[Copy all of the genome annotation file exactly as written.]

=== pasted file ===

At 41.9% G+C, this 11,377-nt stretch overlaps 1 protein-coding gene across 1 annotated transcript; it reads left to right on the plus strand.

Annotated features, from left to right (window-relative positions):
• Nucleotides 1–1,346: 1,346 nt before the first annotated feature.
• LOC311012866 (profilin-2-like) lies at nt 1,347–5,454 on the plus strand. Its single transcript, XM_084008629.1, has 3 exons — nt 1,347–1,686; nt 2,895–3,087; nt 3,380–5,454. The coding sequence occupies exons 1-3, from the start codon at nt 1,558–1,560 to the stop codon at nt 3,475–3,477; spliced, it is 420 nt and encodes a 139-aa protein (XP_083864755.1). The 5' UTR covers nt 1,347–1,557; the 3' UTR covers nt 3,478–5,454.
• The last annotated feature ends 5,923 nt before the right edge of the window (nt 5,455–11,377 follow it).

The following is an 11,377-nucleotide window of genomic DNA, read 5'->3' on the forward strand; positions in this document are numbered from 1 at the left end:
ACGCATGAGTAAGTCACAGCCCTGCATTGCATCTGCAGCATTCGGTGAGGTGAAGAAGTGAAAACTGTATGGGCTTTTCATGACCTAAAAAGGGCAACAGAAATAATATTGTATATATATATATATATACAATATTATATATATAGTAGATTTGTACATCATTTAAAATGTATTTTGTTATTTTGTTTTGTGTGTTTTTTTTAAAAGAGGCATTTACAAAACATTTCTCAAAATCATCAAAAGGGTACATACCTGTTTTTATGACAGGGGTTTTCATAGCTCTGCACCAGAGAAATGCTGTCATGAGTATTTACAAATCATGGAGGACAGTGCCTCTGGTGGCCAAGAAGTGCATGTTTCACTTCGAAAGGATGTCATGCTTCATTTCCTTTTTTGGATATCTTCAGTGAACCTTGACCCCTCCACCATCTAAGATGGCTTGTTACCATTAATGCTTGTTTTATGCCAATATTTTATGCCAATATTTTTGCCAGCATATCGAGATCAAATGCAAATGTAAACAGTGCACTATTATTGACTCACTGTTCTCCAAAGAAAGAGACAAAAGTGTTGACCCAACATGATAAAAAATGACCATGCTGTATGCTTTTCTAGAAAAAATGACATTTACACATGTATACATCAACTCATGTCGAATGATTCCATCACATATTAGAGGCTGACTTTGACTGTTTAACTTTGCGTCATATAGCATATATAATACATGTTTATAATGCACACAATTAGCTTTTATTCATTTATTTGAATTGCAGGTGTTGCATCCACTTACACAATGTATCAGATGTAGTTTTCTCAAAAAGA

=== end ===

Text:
At 41.9% G+C, this 11,377-nt stretch overlaps 1 protein-coding gene across 1 annotated transcript; it reads left to right on the plus strand.

Annotated features, from left to right (window-relative positions):
• Nucleotides 1–1,346: 1,346 nt before the first annotated feature.
• LOC311012866 (profilin-2-like) lies at nt 1,347–5,454 on the plus strand. Its single transcript, XM_084008629.1, has 3 exons — nt 1,347–1,686; nt 2,895–3,087; nt 3,380–5,454. The coding sequence occupies exons 1-3, from the start codon at nt 1,558–1,560 to the stop codon at nt 3,475–3,477; spliced, it is 420 nt and encodes a 139-aa protein (XP_083864755.1). The 5' UTR covers nt 1,347–1,557; the 3' UTR covers nt 3,478–5,454.
• The last annotated feature ends 5,923 nt before the right edge of the window (nt 5,455–11,377 follow it).

The following is an 11,377-nucleotide window of genomic DNA, read 5'->3' on the forward strand; positions in this document are numbered from 1 at the left end:
ACGCATGAGTAAGTCACAGCCCTGCATTGCATCTGCAGCATTCGGTGAGGTGAAGAAGTGAAAACTGTATGGGCTTTTCATGACCTAAAAAGGGCAACAGAAATAATATTGTATATATATATATATATACAATATTATATATATAGTAGATTTGTACATCATTTAAAATGTATTTTGTTATTTTGTTTTGTGTGTTTTTTTTAAAAGAGGCATTTACAAAACATTTCTCAAAATCATCAAAAGGGTACATACCTGTTTTTATGACAGGGGTTTTCATAGCTCTGCACCAGAGAAATGCTGTCATGAGTATTTACAAATCATGGAGGACAGTGCCTCTGGTGGCCAAGAAGTGCATGTTTCACTTCGAAAGGATGTCATGCTTCATTTCCTTTTTTGGATATCTTCAGTGAACCTTGACCCCTCCACCATCTAAGATGGCTTGTTACCATTAATGCTTGTTTTATGCCAATATTTTATGCCAATATTTTTGCCAGCATATCGAGATCAAATGCAAATGTAAACAGTGCACTATTATTGACTCACTGTTCTCCAAAGAAAGAGACAAAAGTGTTGACCCAACATGATAAAAAATGACCATGCTGTATGCTTTTCTAGAAAAAATGACATTTACACATGTATACATCAACTCATGTCGAATGATTCCATCACATATTAGAGGCTGACTTTGACTGTTTAACTTTGCGTCATATAGCATATATAATACATGTTTATAATGCACACAATTAGCTTTTATTCATTTATTTGAATTGCAGGTGTTGCATCCACTTACACAATGTATCAGATGTAGTTTTCTCAAAAAGA